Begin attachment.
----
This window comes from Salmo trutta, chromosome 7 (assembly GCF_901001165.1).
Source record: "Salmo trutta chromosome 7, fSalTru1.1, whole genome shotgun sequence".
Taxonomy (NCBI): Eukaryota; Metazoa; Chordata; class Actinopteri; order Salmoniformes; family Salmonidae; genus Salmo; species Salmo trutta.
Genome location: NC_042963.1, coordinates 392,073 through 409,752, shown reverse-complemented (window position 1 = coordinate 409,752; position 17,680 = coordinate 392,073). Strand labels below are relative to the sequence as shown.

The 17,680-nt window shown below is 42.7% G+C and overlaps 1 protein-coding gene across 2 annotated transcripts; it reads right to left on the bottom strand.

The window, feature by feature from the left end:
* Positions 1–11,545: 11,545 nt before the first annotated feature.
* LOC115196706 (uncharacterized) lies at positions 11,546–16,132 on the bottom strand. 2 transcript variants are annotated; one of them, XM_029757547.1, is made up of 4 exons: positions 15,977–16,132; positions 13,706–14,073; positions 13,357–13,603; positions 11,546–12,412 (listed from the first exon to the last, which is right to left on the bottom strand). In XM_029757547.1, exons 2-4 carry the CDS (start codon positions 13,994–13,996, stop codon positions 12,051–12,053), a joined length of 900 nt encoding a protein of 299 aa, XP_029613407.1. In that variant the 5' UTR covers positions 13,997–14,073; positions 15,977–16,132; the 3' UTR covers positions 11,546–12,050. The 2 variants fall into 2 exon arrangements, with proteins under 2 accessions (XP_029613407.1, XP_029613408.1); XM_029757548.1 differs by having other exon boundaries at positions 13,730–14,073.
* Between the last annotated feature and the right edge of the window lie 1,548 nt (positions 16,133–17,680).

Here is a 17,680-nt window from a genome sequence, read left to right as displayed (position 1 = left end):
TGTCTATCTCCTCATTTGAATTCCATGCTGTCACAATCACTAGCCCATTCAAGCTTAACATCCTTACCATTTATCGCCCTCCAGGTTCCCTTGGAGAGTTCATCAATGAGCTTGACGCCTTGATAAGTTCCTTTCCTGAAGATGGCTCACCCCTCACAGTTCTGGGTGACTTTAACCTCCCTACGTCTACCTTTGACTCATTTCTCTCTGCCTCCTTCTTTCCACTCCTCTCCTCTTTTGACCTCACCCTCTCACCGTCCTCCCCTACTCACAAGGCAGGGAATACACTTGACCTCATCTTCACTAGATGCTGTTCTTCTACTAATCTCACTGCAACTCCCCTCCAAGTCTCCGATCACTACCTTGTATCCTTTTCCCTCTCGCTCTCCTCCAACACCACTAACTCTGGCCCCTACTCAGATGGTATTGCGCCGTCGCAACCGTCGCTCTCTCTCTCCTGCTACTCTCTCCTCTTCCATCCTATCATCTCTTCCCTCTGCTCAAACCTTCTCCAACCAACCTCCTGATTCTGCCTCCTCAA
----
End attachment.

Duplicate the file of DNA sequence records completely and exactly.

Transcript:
This window comes from Salmo trutta, chromosome 7 (assembly GCF_901001165.1).
Source record: "Salmo trutta chromosome 7, fSalTru1.1, whole genome shotgun sequence".
Taxonomy (NCBI): Eukaryota; Metazoa; Chordata; class Actinopteri; order Salmoniformes; family Salmonidae; genus Salmo; species Salmo trutta.
Genome location: NC_042963.1, coordinates 392,073 through 409,752, shown reverse-complemented (window position 1 = coordinate 409,752; position 17,680 = coordinate 392,073). Strand labels below are relative to the sequence as shown.

The 17,680-nt window shown below is 42.7% G+C and overlaps 1 protein-coding gene across 2 annotated transcripts; it reads right to left on the bottom strand.

The window, feature by feature from the left end:
* Positions 1–11,545: 11,545 nt before the first annotated feature.
* LOC115196706 (uncharacterized) lies at positions 11,546–16,132 on the bottom strand. 2 transcript variants are annotated; one of them, XM_029757547.1, is made up of 4 exons: positions 15,977–16,132; positions 13,706–14,073; positions 13,357–13,603; positions 11,546–12,412 (listed from the first exon to the last, which is right to left on the bottom strand). In XM_029757547.1, exons 2-4 carry the CDS (start codon positions 13,994–13,996, stop codon positions 12,051–12,053), a joined length of 900 nt encoding a protein of 299 aa, XP_029613407.1. In that variant the 5' UTR covers positions 13,997–14,073; positions 15,977–16,132; the 3' UTR covers positions 11,546–12,050. The 2 variants fall into 2 exon arrangements, with proteins under 2 accessions (XP_029613407.1, XP_029613408.1); XM_029757548.1 differs by having other exon boundaries at positions 13,730–14,073.
* Between the last annotated feature and the right edge of the window lie 1,548 nt (positions 16,133–17,680).

Here is a 17,680-nt window from a genome sequence, read left to right as displayed (position 1 = left end):
TGTCTATCTCCTCATTTGAATTCCATGCTGTCACAATCACTAGCCCATTCAAGCTTAACATCCTTACCATTTATCGCCCTCCAGGTTCCCTTGGAGAGTTCATCAATGAGCTTGACGCCTTGATAAGTTCCTTTCCTGAAGATGGCTCACCCCTCACAGTTCTGGGTGACTTTAACCTCCCTACGTCTACCTTTGACTCATTTCTCTCTGCCTCCTTCTTTCCACTCCTCTCCTCTTTTGACCTCACCCTCTCACCGTCCTCCCCTACTCACAAGGCAGGGAATACACTTGACCTCATCTTCACTAGATGCTGTTCTTCTACTAATCTCACTGCAACTCCCCTCCAAGTCTCCGATCACTACCTTGTATCCTTTTCCCTCTCGCTCTCCTCCAACACCACTAACTCTGGCCCCTACTCAGATGGTATTGCGCCGTCGCAACCGTCGCTCTCTCTCTCCTGCTACTCTCTCCTCTTCCATCCTATCATCTCTTCCCTCTGCTCAAACCTTCTCCAACCAACCTCCTGATTCTGCCTCCTCAA